This partially printed, 208-page volume contains notes kept by Charles Staples, Jr., while serving as a judge of exhibits at the Centennial Exhibition in Philadelphia, Pennsylvania, in 1876. Staples assessed products in classes 280-284 within the manufactures section, which included items such as files, razors, cutlery, nails, lumberjack tools, and safes.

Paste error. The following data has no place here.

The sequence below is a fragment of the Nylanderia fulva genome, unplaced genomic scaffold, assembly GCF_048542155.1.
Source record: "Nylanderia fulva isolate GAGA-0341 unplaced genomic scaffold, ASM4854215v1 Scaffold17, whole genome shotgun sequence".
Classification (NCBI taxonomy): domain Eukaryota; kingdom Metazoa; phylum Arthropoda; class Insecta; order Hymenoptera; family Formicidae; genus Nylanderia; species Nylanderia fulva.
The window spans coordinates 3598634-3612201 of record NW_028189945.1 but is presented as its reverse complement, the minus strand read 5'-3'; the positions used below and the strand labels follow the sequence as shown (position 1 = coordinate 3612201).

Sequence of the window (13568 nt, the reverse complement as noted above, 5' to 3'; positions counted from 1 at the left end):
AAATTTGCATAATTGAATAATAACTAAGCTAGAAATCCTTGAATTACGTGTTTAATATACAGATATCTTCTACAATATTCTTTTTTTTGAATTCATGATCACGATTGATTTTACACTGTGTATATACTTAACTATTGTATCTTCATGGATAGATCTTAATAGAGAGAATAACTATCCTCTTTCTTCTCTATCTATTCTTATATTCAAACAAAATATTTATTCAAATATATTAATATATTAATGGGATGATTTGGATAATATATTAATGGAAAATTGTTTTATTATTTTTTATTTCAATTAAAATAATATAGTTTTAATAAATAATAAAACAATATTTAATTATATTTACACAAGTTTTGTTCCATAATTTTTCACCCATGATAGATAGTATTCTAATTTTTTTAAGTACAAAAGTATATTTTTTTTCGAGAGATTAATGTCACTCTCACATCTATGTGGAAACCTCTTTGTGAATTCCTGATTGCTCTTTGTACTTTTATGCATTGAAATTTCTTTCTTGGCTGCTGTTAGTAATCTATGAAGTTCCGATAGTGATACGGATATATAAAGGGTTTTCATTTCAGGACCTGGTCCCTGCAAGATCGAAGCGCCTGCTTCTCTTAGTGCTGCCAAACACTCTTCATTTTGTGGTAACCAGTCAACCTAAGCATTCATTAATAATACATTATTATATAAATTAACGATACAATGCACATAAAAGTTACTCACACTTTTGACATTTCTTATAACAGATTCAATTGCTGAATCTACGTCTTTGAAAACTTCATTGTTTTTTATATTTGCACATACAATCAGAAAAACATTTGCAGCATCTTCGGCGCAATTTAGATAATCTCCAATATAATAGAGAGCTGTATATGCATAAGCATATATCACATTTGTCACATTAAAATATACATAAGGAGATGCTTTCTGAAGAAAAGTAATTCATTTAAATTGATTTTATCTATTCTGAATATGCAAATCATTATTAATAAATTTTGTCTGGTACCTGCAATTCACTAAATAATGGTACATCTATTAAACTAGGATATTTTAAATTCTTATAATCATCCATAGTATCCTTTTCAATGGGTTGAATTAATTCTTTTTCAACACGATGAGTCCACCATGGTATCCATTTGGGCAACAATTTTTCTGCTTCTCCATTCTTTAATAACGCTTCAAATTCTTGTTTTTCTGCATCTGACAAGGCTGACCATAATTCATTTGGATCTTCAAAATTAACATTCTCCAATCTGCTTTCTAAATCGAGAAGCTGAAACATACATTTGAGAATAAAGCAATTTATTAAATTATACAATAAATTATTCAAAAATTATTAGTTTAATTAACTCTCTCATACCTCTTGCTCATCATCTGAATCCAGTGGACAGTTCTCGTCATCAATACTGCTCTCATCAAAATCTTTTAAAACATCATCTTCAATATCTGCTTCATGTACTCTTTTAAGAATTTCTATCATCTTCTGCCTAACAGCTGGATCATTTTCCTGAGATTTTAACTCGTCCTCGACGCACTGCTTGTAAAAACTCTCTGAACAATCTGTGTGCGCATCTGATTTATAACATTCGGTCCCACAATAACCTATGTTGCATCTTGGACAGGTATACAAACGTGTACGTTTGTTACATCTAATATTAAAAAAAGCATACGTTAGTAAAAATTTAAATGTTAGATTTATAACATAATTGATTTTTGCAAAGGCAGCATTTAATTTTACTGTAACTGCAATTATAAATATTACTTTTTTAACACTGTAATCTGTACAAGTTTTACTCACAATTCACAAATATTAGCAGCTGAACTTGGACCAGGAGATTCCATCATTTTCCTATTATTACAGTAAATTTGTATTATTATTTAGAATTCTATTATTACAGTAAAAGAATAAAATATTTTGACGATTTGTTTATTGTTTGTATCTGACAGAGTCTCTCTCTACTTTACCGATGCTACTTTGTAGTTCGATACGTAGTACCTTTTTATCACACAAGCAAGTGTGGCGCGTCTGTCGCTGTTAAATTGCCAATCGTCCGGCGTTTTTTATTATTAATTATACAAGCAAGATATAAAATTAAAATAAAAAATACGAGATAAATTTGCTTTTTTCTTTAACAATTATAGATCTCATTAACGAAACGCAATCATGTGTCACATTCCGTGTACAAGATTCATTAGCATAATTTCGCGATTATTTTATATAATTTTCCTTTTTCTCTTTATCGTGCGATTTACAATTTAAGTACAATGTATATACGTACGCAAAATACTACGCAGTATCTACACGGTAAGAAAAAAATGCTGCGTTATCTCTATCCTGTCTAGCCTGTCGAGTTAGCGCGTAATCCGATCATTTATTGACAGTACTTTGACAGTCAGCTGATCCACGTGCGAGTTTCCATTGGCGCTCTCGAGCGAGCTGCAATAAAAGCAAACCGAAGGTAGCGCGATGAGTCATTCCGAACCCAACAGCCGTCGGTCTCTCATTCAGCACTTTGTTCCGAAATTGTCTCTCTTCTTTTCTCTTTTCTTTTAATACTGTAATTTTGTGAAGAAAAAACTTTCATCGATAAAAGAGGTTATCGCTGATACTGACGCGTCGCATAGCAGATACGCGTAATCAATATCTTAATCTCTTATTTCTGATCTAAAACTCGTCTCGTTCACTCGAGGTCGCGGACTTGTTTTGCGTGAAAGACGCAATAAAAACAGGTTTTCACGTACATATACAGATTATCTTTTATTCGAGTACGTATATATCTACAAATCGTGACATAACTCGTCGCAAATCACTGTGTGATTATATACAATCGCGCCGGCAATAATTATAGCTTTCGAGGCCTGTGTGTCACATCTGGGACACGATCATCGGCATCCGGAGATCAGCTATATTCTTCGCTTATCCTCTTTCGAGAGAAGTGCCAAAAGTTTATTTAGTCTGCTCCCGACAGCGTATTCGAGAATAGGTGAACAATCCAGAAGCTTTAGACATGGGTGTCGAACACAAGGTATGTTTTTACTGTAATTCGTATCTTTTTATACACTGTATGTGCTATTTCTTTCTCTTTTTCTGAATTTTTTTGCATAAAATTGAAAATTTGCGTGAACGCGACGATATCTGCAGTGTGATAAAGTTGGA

Charles Staples, Jr., a native of Portland, Maine, attended the Centennial Exhibition sometime between May and November 1876. He served as an exhibit judge for Department II (Manufactures), Group XV, classes 280-284, and recorded his notes in a pre-printed "International Exhibition 1876 Judges' note book." For each exhibit, Staples provided the manufacturers' names, the items' class numbers, the items' places of origin, and his observations. He noted which exhibits won awards, and often mentioned manufacturers who offered low prices. Staples assessed goods from the United States and from a number of foreign countries, which included Germany, Russia, Poland, Switzerland, France, Belgium, Egypt, Jamaica, Norway, Brazil, the Netherlands, Canada, Great Britain, Sweden, and Italy. Many types of items were associated with a particular country; Canada, for example, displayed a large number of axes and other tools used in the lumber industry. Staples also viewed files, scissors and shears, cutlery, axles, nails, hunting and cooking knives, rivets, coffin fittings, locks, and hinges. The final pages hold more extensive notes on safes, many of which were asserted to be "burglar-proof." A brief partial index appears on the last page of the volume.